Professional Learning Communities

By Lindsey Ammons | Categories: Uncategorized

Every week our elementary faculty meets in Professional Learning Communities (PLCs). Learning Communities are compiled of two grade levels working together to ensure student success. Kindergarten and first grade form a learning community, second and third grade are another, and fourth and fifth grades make up the last elementary learning community at P. K. Yonge Developmental Research School in Gainesville, FL. There are six core grade-level teachers and one learning community leader that facilitates the weekly PLC meetings.

When we meet, we discuss student data. Student data is used to drive our instructional conversations. Using student data invites the teachers to have a growth mindset rather than taking a “defensive stance.” It always goes back to the students and their needs, rather than focusing on the teachers. We collect several pieces of data such as: student work artifacts, diagnostic tests, teacher observations, test scores, etc. We look at all the pieces of data in order to make informed decisions about our curriculum and instruction. It is critical to allow student data to drive the PLC discussions because it forces the teachers to focus on the students and their individual needs. When looking at the data, we talk about differentiation and discuss the instruction occurring within the separate tiers within the Florida’s Response to Intervention (RtI) framework.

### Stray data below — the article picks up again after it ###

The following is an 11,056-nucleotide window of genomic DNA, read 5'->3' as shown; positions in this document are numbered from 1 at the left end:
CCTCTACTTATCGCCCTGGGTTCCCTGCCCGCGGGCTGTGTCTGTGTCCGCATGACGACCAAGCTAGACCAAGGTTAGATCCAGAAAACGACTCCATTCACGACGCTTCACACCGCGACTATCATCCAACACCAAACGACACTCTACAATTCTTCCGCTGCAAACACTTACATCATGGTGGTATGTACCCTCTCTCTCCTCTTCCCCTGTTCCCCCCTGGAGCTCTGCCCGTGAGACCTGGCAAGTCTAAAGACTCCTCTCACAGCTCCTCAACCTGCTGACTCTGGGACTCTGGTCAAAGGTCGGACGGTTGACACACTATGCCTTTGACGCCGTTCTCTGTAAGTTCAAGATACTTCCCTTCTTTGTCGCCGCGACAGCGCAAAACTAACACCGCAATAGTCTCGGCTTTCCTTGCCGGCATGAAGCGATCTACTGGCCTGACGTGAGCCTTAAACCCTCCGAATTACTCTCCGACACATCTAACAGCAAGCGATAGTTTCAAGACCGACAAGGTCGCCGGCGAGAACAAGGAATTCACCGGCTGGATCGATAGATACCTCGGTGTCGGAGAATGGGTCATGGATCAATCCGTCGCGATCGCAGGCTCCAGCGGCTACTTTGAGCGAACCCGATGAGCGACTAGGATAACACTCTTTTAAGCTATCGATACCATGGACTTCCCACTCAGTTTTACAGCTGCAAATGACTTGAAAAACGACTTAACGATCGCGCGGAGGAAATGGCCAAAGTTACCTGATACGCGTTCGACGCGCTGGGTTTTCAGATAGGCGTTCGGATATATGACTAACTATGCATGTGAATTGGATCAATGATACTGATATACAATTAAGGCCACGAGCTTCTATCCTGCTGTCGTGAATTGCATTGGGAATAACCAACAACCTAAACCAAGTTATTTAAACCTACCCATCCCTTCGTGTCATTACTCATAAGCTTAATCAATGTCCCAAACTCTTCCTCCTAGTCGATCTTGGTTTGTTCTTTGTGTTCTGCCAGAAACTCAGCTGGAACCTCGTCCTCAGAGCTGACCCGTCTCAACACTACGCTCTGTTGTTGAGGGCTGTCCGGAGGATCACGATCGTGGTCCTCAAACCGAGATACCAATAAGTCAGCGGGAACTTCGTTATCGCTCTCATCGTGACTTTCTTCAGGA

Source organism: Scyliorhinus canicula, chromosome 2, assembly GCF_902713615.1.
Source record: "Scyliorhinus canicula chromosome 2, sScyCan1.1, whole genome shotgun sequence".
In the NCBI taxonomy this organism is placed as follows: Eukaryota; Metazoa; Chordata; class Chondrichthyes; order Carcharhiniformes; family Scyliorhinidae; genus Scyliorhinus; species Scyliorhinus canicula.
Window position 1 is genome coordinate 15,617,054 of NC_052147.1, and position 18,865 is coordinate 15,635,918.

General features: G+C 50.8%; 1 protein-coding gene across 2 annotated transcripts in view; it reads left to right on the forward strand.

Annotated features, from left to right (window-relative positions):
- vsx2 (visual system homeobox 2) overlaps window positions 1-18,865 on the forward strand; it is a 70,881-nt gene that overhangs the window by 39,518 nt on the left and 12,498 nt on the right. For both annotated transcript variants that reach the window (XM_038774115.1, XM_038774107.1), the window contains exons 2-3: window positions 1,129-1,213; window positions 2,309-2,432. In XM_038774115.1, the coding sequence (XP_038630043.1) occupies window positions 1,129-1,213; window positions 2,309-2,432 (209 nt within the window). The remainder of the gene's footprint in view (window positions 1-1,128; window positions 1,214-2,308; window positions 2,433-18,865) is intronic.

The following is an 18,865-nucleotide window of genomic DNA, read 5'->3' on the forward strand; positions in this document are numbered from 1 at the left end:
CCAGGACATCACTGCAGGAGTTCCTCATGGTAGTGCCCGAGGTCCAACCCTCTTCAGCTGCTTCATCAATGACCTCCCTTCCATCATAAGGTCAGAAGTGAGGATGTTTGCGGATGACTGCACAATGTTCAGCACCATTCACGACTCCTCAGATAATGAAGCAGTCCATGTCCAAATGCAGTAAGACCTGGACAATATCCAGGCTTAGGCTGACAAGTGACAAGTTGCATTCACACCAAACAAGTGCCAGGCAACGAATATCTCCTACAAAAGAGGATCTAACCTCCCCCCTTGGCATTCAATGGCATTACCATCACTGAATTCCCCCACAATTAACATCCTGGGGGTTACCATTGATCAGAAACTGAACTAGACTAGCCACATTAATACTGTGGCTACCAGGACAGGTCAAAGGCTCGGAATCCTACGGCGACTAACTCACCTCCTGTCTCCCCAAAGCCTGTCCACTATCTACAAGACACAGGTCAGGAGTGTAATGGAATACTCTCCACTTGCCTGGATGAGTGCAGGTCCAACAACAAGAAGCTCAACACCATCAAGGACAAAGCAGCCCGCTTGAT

Tier 1 is the core instruction that all students will receive throughout the year. Tier 2 (about 15 percent of the students) will receive instructional supports. Tier 3 (about 5 percent of the students) will receive intensive and more individualized instruction. By discussing the instruction happening in each tier, we are ensuring that the instruction is systematic and builds upon the instruction in the other tiers. In addition to examining the tiered instruction, we also review our core effectiveness. If 80 percent of our students are reaching the intended targets/grade-level benchmarks, then we believe that our core instruction is effective at meeting the needs of the students. If 80 percent of the students are not reaching the intended targets, then we need to improve our core before moving students into tiered instruction.

Student data drives our instructional PLC conversations. Through data-based decision making, we are able to move students through tiered instruction to best meet their unique needs.

Professional Learning Community Team